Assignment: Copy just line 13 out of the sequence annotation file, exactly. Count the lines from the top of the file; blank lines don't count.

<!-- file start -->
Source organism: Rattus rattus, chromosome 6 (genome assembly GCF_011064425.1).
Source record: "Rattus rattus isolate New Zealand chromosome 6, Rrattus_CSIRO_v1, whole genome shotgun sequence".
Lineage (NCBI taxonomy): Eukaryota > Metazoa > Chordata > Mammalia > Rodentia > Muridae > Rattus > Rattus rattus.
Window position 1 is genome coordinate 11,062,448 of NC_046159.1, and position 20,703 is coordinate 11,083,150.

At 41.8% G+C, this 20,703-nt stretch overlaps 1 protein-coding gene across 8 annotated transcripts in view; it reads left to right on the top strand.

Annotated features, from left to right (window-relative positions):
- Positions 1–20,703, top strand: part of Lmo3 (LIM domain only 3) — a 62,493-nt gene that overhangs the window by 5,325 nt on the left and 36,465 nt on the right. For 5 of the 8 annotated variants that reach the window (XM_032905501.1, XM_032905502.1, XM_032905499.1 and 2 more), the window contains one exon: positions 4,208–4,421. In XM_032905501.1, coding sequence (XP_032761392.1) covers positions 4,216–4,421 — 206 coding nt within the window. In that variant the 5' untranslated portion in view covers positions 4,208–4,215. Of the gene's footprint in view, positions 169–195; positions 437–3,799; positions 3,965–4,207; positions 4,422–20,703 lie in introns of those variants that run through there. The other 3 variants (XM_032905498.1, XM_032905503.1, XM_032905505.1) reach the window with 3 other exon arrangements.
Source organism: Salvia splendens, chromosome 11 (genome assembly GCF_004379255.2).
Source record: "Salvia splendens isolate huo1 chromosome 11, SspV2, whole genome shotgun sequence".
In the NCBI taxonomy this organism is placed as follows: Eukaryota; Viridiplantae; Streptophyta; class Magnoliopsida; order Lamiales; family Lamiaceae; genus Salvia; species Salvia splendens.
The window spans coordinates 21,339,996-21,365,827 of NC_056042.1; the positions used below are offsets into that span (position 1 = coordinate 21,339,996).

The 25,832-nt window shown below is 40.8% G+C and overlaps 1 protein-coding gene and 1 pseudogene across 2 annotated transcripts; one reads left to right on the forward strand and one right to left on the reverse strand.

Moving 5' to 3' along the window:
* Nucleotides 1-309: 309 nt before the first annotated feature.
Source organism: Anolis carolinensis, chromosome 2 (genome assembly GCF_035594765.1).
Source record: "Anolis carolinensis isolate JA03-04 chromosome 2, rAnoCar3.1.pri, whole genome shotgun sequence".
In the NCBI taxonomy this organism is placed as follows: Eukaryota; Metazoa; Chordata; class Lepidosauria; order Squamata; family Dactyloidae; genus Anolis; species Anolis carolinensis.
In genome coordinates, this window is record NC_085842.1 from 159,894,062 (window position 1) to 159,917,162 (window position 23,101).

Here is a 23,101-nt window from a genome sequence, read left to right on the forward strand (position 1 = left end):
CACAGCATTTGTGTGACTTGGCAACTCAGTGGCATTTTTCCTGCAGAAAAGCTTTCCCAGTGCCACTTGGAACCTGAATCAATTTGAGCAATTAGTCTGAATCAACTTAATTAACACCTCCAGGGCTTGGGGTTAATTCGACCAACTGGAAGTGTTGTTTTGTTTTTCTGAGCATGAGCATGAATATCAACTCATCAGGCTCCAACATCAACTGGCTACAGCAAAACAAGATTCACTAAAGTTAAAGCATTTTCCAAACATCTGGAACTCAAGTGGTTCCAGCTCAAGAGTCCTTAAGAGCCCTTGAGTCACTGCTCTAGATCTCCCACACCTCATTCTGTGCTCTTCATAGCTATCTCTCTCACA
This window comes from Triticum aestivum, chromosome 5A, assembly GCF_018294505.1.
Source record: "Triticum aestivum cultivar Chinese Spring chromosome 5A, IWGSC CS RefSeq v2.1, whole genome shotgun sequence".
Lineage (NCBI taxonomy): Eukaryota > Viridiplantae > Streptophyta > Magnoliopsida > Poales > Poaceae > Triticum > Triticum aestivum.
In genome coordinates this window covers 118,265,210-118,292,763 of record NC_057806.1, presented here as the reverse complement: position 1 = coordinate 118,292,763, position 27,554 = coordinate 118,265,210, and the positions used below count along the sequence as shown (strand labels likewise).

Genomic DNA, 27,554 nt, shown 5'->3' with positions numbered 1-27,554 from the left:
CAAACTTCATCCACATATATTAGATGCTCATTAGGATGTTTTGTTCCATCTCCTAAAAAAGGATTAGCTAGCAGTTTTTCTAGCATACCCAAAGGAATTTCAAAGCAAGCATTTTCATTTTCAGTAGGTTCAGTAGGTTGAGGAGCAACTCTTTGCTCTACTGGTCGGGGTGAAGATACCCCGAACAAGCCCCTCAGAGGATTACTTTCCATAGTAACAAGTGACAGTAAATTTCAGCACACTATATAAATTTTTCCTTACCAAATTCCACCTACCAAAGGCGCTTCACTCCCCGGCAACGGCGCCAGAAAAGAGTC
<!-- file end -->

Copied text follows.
Moving 5' to 3' along the window: